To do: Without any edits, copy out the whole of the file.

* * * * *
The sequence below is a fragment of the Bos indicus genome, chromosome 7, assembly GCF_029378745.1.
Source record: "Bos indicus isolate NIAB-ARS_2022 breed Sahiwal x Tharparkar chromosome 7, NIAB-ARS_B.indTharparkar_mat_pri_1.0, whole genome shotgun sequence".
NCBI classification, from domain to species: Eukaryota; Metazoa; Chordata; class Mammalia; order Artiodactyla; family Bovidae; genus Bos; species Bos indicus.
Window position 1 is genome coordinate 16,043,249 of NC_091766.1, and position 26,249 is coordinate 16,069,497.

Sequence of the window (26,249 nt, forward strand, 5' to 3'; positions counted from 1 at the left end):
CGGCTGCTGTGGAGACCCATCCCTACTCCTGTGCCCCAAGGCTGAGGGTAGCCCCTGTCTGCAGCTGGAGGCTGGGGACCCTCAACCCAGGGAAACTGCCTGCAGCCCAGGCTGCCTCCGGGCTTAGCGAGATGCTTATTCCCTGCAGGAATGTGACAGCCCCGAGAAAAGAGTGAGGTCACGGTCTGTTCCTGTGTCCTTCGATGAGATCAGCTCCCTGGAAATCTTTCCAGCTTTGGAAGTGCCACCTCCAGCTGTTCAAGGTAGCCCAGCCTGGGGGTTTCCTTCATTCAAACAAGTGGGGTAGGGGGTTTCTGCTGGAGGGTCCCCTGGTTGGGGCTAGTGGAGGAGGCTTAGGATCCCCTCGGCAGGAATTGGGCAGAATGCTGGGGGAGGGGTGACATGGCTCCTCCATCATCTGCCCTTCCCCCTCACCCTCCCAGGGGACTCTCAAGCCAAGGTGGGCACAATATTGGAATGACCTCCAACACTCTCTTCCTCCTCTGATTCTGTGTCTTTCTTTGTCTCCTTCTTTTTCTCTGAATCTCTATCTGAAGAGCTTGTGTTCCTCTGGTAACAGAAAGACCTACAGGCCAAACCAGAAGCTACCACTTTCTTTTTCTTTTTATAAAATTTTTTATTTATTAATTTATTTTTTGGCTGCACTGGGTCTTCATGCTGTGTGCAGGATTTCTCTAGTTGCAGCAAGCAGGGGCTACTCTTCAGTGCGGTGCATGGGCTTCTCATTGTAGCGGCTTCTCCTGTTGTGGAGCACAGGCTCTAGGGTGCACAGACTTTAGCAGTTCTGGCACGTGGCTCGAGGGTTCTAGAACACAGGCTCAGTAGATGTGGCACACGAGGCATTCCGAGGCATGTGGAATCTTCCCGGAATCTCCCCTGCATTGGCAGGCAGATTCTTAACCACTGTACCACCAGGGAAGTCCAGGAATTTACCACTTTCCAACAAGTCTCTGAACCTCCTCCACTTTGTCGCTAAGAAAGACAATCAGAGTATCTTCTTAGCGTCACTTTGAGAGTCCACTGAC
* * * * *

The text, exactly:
The sequence below is a fragment of the Bos indicus genome, chromosome 7, assembly GCF_029378745.1.
Source record: "Bos indicus isolate NIAB-ARS_2022 breed Sahiwal x Tharparkar chromosome 7, NIAB-ARS_B.indTharparkar_mat_pri_1.0, whole genome shotgun sequence".
NCBI classification, from domain to species: Eukaryota; Metazoa; Chordata; class Mammalia; order Artiodactyla; family Bovidae; genus Bos; species Bos indicus.
Window position 1 is genome coordinate 16,043,249 of NC_091766.1, and position 26,249 is coordinate 16,069,497.

Sequence of the window (26,249 nt, forward strand, 5' to 3'; positions counted from 1 at the left end):
CGGCTGCTGTGGAGACCCATCCCTACTCCTGTGCCCCAAGGCTGAGGGTAGCCCCTGTCTGCAGCTGGAGGCTGGGGACCCTCAACCCAGGGAAACTGCCTGCAGCCCAGGCTGCCTCCGGGCTTAGCGAGATGCTTATTCCCTGCAGGAATGTGACAGCCCCGAGAAAAGAGTGAGGTCACGGTCTGTTCCTGTGTCCTTCGATGAGATCAGCTCCCTGGAAATCTTTCCAGCTTTGGAAGTGCCACCTCCAGCTGTTCAAGGTAGCCCAGCCTGGGGGTTTCCTTCATTCAAACAAGTGGGGTAGGGGGTTTCTGCTGGAGGGTCCCCTGGTTGGGGCTAGTGGAGGAGGCTTAGGATCCCCTCGGCAGGAATTGGGCAGAATGCTGGGGGAGGGGTGACATGGCTCCTCCATCATCTGCCCTTCCCCCTCACCCTCCCAGGGGACTCTCAAGCCAAGGTGGGCACAATATTGGAATGACCTCCAACACTCTCTTCCTCCTCTGATTCTGTGTCTTTCTTTGTCTCCTTCTTTTTCTCTGAATCTCTATCTGAAGAGCTTGTGTTCCTCTGGTAACAGAAAGACCTACAGGCCAAACCAGAAGCTACCACTTTCTTTTTCTTTTTATAAAATTTTTTATTTATTAATTTATTTTTTGGCTGCACTGGGTCTTCATGCTGTGTGCAGGATTTCTCTAGTTGCAGCAAGCAGGGGCTACTCTTCAGTGCGGTGCATGGGCTTCTCATTGTAGCGGCTTCTCCTGTTGTGGAGCACAGGCTCTAGGGTGCACAGACTTTAGCAGTTCTGGCACGTGGCTCGAGGGTTCTAGAACACAGGCTCAGTAGATGTGGCACACGAGGCATTCCGAGGCATGTGGAATCTTCCCGGAATCTCCCCTGCATTGGCAGGCAGATTCTTAACCACTGTACCACCAGGGAAGTCCAGGAATTTACCACTTTCCAACAAGTCTCTGAACCTCCTCCACTTTGTCGCTAAGAAAGACAATCAGAGTATCTTCTTAGCGTCACTTTGAGAGTCCACTGAC